Title: Diamonds & Deceit
Author: Leila Rasheed
Release Date: January 7, 2014
Publisher: Disney Hyperion
Genre: YA, Historical Drama
Diamonds & Deceit is the second book in the At Somerton book series (the first being Cinders & Sapphires). This second story picks up where the first left off, it once again sweeps you back in time to the earlier 1900’s. Rasheed picks up weaving the story of the Averley family and their staff in this thrilling estate drama. Once again, we are drawn into the intricacies of the “upstairs” and “downstairs” world and entangled within the dreams, schemes, and scandals as those involved make their way forth into a rapidly evolving society and world.
This was another light, engaging read that I quickly whipped through in only a day. The story this time focused more on the “upstairs” characters as Rose has now joined their ranks. Rose however is trying to negotiate this change and so we do get a very interesting plotline from that alone. As I’ve said before, I am a huge fan of period piece dramas – so for me this was an excellent read. I loved the whole premise, and how Rasheed seamlessly moved the story from the first book to this one. The story hummed along, and I found myself whisked away to another time with “seasons”, society balls, and exquisite manners. I felt wrapped up in the story and each character’s drama.
For fans of historical dramas, English Estate dramas, and of Downton Abbey – this book is for you (but make sure you read Cinders & Sapphires first!).
I enjoyed a great many things about this story, not the least of which was the fact that it was reminiscent of Downton Abbey. I loved the romance and the time period of the story, and found myself truly invested in a fair few of the characters. I truly enjoyed seeing the growth in a fair number of the characters over the course of the two books. I also loved that Rasheed did not shy away from showing multiple sides to her characters, giving them dreams, wants, needs and most importantly flaws. I like that you could see the good and the bad in the characters, which of course made them feel more realistic and sympathetic.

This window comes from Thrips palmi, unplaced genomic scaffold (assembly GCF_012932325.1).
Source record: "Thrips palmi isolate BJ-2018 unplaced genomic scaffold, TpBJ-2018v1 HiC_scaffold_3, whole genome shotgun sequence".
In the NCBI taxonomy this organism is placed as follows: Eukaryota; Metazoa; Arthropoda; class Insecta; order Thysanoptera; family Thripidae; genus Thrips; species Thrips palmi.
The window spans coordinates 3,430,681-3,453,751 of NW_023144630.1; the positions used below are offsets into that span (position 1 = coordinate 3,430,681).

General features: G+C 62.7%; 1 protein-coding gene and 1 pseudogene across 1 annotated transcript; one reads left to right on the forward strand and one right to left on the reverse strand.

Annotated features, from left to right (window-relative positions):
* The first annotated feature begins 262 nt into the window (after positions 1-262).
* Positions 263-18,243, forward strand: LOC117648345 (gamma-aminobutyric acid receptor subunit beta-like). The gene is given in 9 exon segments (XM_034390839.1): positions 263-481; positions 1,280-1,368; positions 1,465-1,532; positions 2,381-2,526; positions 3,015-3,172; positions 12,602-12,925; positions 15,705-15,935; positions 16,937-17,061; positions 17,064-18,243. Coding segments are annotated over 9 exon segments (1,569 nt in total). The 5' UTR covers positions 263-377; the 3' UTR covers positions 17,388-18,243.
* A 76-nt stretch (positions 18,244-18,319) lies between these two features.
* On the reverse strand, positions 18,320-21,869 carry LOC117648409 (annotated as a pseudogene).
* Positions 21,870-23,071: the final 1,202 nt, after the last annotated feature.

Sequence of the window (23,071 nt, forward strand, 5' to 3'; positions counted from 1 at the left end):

Another highlight for me was the fact that Rasheed chose to have the character focus (and often the place) change from chapter to chapter. I liked seeing and experiencing the world from multiple perspectives, and learning more about each character. This provided a nice flow to the story, pulling me in more and helped me to appreciate each character and to understand each more fully.
Finally, I really enjoyed the exploration of relevant world issues of the time: women’s right to vote and to education, the changing roles in society, family dynamics in this time frame, Indian Independence, interracial relationships, etc. I especially enjoyed the exploration of family roles and the implications of a blended family at this time. It was an interesting addition to the plot line around the limitations of women in “high society” at the time and familial duty.
One area that I might make a wish about would be in the transition. While I was able to easily fall into the story and pick up where the last story left off, I think it would be harder for someone who had not just finished the previous book. It might have been nice to have some transitioning/ease in for those who might have gone awhile in between readings and/or is picking this book up to read first. With so many characters and interwoven storylines, I think this would be helpful, even in the form of a few pages of character introductions before the start of the story.
Another wish I suppose, might be for more chapters or focus and development on some of the “downstairs” characters. The second book focused primarily on “upstairs” cast, and while it was great, I still would have liked to see and/or hear a bit more from downstairs as well.
Overall, I found this to be a delightful read, and I cannot wait for the next installment – so many questions! This book left me wanting more and very sad to leave behind the beautiful world it created. The epilogue gave a few tie ups to lose ends and answers but not nearly enough! It also left us at the start of a war, all I can say is Ms. Rasheed please hurry up and get book 3 out please! If you haven’t had the chance, I would definitely recommend this breezy, splendidly fun read.
If you enjoyed this book and are looking for more Historical Drama type reads try:
Secondhand Charm – Julie Berry
Wildwing – Emily Whitman
The American Heiress – Daisy Goodwin
Ruby Red – Kerstin Gier
Keeping the Castle – Patrice Kindl
The Hawk and the Jewel – Lori Wick
4 out of 5 Doxies – Liked it a lot, definitely worth a read!
Tale of Two Doxies